The Division of Macquarie is an Australian electoral division in the state of New South Wales. The division was created in 1900 and was one of the original 65 divisions contested at the first federal election. It is named for Lachlan Macquarie, who was Governor of New South Wales between 1810 and 1821.
Australian House of Representatives Division
|Area||4,374 km2 (1,688.8 sq mi)|
Since 1984, federal electoral division boundaries in Australia have been determined at redistributions by a redistribution committee appointed by the Australian Electoral Commission. Redistributions occur for the boundaries of divisions in a particular state, and they occur every seven years, or sooner if a state's representation entitlement changes or when divisions of a state are malapportioned.
Voting patterns within the electorate vary significantly between the Blue Mountains and the Hawkesbury region. At the 2004 election, the two-party preferred vote favoured the Liberal candidate by more than 70:30 in the Hawkesbury region. The result was partially reversed in the Blue Mountains where the result was approximately 60:40, favouring the Labor candidate. This voting pattern was evident in the three previous federal elections up to 2007.
For most of the first seven decades after Federation, it was a hybrid urban-rural seat that stretched from the outer western suburbs of Sydney to the Central Tablelands, including Penrith and St Marys in Sydney and Bathurst, Lithgow, Portland and Oberon in the Central Tablelands. However, in 1977, the Central Tablelands were replaced by the Hawkesbury towns, and a 1984 redistribution carved the new seat of Lindsay out of much of its share of Sydney.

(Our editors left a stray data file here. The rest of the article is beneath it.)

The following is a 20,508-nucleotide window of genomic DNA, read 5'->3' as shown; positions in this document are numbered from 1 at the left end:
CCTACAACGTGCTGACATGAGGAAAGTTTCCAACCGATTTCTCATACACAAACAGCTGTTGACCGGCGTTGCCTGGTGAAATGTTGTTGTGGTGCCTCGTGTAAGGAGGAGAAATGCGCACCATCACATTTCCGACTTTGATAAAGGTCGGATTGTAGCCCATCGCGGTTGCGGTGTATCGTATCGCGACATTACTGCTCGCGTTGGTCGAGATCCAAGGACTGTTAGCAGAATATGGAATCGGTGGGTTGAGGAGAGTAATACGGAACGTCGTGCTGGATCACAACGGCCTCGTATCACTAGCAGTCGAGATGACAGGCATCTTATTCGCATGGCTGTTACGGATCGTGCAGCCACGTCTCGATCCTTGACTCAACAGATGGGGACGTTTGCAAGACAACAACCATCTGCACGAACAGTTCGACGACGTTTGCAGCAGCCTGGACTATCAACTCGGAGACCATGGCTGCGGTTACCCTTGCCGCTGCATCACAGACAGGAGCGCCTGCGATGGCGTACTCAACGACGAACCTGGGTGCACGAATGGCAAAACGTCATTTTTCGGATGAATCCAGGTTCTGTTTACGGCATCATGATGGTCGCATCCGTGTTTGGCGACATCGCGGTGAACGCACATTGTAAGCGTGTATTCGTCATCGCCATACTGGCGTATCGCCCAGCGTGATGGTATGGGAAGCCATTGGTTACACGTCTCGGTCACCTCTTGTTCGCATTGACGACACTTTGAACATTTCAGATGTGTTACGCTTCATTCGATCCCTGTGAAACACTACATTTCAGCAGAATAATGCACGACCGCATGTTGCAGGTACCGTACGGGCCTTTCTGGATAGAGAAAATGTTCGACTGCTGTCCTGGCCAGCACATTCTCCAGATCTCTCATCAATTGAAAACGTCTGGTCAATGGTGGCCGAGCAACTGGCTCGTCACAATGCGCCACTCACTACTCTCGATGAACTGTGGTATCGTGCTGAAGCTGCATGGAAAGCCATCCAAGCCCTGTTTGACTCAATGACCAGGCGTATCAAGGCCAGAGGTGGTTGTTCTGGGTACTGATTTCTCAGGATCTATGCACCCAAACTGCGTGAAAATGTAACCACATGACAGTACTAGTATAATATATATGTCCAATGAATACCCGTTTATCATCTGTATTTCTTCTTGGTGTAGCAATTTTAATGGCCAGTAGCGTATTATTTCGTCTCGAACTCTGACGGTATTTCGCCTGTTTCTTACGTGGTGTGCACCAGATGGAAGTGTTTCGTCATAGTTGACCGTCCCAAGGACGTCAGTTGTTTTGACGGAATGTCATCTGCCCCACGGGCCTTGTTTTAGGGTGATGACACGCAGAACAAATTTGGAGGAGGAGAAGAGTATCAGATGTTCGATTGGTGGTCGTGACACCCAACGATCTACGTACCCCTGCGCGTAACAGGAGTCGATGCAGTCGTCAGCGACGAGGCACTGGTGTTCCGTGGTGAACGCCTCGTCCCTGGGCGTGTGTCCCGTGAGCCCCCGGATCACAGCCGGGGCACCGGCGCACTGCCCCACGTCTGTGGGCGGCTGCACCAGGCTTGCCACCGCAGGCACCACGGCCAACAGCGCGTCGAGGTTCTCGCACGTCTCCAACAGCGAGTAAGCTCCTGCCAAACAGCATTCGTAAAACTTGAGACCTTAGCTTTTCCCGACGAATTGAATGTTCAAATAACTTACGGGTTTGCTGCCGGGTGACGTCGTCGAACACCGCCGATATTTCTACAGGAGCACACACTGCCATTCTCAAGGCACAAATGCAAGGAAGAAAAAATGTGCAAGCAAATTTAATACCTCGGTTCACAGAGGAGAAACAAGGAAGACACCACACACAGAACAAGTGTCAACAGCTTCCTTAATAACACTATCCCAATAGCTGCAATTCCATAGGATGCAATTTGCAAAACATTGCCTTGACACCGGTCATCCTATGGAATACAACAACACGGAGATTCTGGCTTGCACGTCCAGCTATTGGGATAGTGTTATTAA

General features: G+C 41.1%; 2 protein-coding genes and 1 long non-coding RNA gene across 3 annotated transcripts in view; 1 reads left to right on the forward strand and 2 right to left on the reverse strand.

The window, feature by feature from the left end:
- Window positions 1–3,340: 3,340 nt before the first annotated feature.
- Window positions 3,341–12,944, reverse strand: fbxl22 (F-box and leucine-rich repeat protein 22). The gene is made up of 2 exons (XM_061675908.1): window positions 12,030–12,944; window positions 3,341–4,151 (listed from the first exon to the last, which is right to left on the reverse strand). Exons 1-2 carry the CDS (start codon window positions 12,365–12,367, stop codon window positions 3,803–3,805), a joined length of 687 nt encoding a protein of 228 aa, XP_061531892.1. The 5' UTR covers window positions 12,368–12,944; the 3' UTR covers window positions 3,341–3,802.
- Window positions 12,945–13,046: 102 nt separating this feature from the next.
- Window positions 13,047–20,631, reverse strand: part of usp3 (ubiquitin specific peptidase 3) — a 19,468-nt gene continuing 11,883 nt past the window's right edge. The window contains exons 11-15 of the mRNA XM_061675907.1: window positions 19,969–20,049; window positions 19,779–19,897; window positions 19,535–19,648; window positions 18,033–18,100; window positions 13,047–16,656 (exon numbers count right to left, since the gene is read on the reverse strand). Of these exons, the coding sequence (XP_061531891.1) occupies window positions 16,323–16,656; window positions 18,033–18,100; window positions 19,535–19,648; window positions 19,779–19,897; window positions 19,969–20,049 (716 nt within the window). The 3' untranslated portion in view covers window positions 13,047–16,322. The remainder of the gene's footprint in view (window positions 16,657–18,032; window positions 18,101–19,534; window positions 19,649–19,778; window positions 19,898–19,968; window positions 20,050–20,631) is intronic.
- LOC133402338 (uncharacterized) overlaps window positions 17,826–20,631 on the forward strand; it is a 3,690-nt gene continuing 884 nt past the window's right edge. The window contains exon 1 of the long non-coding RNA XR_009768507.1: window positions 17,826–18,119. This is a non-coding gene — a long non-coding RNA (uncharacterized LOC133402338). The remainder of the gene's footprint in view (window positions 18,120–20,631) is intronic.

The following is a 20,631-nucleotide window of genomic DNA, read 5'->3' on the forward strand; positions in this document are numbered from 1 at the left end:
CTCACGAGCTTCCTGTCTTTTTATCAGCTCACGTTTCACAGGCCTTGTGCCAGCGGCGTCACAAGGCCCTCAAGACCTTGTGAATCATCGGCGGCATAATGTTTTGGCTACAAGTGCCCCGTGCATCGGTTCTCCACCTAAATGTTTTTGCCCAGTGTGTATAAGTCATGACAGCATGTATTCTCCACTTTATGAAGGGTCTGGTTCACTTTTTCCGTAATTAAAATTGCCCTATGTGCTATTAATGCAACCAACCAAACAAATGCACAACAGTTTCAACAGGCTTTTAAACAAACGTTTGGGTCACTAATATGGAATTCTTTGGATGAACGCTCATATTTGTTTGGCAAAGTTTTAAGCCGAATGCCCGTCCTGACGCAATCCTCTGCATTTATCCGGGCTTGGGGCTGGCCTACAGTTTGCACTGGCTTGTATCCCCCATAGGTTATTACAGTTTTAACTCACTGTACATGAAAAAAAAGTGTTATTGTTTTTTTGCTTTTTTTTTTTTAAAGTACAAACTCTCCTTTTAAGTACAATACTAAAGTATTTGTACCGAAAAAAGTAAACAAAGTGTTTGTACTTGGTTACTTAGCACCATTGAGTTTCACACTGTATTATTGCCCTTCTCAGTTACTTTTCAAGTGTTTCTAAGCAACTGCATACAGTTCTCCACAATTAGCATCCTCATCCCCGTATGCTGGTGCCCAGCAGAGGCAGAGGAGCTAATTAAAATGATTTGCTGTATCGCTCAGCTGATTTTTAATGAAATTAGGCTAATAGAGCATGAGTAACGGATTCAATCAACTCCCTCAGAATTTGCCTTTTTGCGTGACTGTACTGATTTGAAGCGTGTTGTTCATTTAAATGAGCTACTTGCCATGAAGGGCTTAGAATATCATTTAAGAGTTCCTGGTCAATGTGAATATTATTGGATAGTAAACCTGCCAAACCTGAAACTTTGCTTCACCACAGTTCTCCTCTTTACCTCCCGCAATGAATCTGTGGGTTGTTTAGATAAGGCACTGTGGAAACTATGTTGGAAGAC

On 13 September 2006, however the Australian Electoral Commission announced that the seat was to be redistributed. The Hawkesbury towns moved to Greenway while Macquarie was pushed some distance into the Central Tablelands, as far west as Bathurst. The seat then contained the rural service and university town of Bathurst and the working-class towns of Lithgow, Portland and Oberon with the Blue Mountains. This not only restored the seat's connection with Chifley (a Bathurst native), but erased Bartlett's majority. While Bartlett had previously sat on a majority of eight percent, he now found himself in a seat with a notionally marginal Labor majority of 0.5 percent. Bartlett was defeated by former New South Wales Minister for the Environment and Attorney General Bob Debus, whose state seat of Blue Mountains covered much of the eastern portion of the seat, at the 2007 election on a 7.04 percent margin, turning it into a fairly safe Labor seat in one stroke.
During the 2009 redistribution, however, Bathurst and Lithgow were shifted to Calare, restoring its pre-2007 boundaries. The redistribution nearly wiped out Labor's majority in the electorate, reducing it to an extremely marginal 0.3 percent. Debus retired before the 2010 election. Louise Markus, previously the Member for Greenway, reclaimed the seat for the Liberals in this election. She was ousted in the 2016 election by Labor's Susan Templeman.
|One Nation||Tony Pettitt||4,955||5.19||+5.19|
|United Australia||Nicole Evans||2,774||2.91||−1.09|
|Animal Justice||Greg Keightley||2,013||2.11||−1.61|
|Informed Medical Options||Michelle Palmer||1,318||1.38||+1.38|
|Liberal Democrats||James Jackson||1,272||1.33||+1.33|
|Total formal votes||95,452||94.93||−0.79|
- "Macquarie (Key Seat) - Federal Electorate, Candidates, Results". abc.net.au. Retrieved 29 May 2022.
- Muller, Damon (14 November 2017). "The process of federal redistributions: a quick guide". Parliament of Australia. Retrieved 19 April 2022.
- Macquarie, NSW, 2022 Tally Room, Australian Electoral Commission.